5 - ECMT 1020 Summer School 09 Multiple Regression...

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ECMT 1020 Summer School 09 Multiple Regression Fundamentals
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Regression Regression modelling attempts to represent the empirical behaviour of a variable of interest (the dependent variable) as a function of some explanatory variables (the independent variables) and a random error term as in the model below. Y i = f( X 1i , X 2i , X 3i …..X ki ) + ε i The first part of the representation above is the systematic component and the ε i is the unsystematic component. The exact functional form and the particular independent variables to be included in the model is a matter of judgment.
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Choosing Variables and Function Choosing the appropriate independent variables will be heavily reliant on economic theory, logic, the observed time series and the situational experience of the modeller. Typically, the modeller will consider the above and select a candidate group of variables most of which may be the independent variables in the final regression model. The functional form is another issue . Once again, logic, theory experience and the observed time series suggest the functional form of the model. How the predictive model will be used and what information is required may also influence the functional form.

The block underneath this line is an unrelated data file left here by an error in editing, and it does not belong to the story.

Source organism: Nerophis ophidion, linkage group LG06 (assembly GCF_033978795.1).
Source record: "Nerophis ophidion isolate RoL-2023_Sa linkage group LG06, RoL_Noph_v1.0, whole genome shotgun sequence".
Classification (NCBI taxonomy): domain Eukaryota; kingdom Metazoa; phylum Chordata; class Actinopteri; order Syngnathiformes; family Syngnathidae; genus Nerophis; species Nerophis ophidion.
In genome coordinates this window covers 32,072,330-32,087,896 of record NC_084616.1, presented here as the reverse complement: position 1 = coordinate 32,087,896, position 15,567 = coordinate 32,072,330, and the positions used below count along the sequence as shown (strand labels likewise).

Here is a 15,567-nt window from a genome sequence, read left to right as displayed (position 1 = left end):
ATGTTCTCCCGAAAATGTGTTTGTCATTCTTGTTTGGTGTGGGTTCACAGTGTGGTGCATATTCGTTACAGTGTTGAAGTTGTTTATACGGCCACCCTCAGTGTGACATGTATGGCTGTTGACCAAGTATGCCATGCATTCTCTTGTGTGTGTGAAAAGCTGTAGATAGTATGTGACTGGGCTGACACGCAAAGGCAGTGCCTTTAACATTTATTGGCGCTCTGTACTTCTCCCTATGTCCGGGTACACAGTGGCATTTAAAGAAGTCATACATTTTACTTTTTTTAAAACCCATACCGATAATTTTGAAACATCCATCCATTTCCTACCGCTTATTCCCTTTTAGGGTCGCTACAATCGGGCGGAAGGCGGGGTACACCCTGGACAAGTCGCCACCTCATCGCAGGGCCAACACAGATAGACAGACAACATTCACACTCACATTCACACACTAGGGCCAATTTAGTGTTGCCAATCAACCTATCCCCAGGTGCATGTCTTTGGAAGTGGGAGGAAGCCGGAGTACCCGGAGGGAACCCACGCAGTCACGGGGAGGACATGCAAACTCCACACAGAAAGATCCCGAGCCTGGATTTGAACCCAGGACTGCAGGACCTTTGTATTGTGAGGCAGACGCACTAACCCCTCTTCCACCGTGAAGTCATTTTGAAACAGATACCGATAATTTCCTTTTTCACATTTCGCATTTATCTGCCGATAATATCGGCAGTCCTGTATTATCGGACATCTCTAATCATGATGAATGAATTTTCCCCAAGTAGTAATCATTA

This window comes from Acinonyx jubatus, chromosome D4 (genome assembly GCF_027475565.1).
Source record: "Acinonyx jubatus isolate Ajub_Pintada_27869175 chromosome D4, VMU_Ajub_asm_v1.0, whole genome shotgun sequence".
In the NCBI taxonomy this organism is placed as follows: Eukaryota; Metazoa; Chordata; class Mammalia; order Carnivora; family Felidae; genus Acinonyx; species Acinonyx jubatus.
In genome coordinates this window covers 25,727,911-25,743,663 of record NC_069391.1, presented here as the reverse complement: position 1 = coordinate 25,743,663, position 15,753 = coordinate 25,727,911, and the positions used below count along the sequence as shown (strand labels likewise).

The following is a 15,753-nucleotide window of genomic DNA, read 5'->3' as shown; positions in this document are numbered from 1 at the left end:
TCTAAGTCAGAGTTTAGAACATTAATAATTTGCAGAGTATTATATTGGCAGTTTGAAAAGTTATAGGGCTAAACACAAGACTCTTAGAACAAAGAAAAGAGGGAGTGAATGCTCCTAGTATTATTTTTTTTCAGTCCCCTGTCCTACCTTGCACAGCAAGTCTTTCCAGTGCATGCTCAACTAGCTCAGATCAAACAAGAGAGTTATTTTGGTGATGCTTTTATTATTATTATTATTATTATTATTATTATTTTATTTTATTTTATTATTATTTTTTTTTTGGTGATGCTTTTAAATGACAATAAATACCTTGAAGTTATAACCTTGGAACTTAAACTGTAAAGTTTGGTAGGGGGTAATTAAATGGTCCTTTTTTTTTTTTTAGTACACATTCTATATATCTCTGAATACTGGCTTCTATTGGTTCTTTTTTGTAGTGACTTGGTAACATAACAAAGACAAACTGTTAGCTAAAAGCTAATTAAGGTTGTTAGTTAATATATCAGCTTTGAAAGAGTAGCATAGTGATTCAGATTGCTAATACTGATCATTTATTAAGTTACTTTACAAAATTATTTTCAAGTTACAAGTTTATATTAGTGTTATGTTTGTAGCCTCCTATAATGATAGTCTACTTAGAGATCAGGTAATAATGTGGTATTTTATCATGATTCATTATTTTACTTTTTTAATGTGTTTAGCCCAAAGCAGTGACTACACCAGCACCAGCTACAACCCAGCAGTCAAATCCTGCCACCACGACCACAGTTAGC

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The Multiple Regression Model i pi p i i i X X X Y ε β + + + + + = 2 2 1 1 0 Relationship between 1 dependent & 2 or more independent variables may be a linear function Population Y-intercept Population slopes Dependent (Response) variable for sample Independent (Explanatory) variables for sample model Random Error i pi p i i i e X b X b X b b Y ˆ + + + + + = 2 2 1 1 0
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Estimation Suppose the population regression model is Y i = β 0 + β 1 X 1 i + β 2 X 2 i + ε i • A joint sample of observations on Y i and X 1i and X 2i is collected. We need to determine sample estimates of the model coefficients β 0, β 1 and β 2 . (these sample estimates are b 0, b 1 and b 2 ) Estimation of regression model coefficients is typically via an technique called Ordinary Least Squares (OLS). OLS minimises the sum of squared deviations of the actual Y i values and the predicted Y i by choosing appropriate values of b 0, b 1 and b 2 .
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Why Use OLS?
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This note was uploaded on 02/10/2012 for the course ECON 1002 taught by Professor Markmelatos during the Three '10 term at University of Sydney.

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5 - ECMT 1020 Summer School 09 Multiple Regression...

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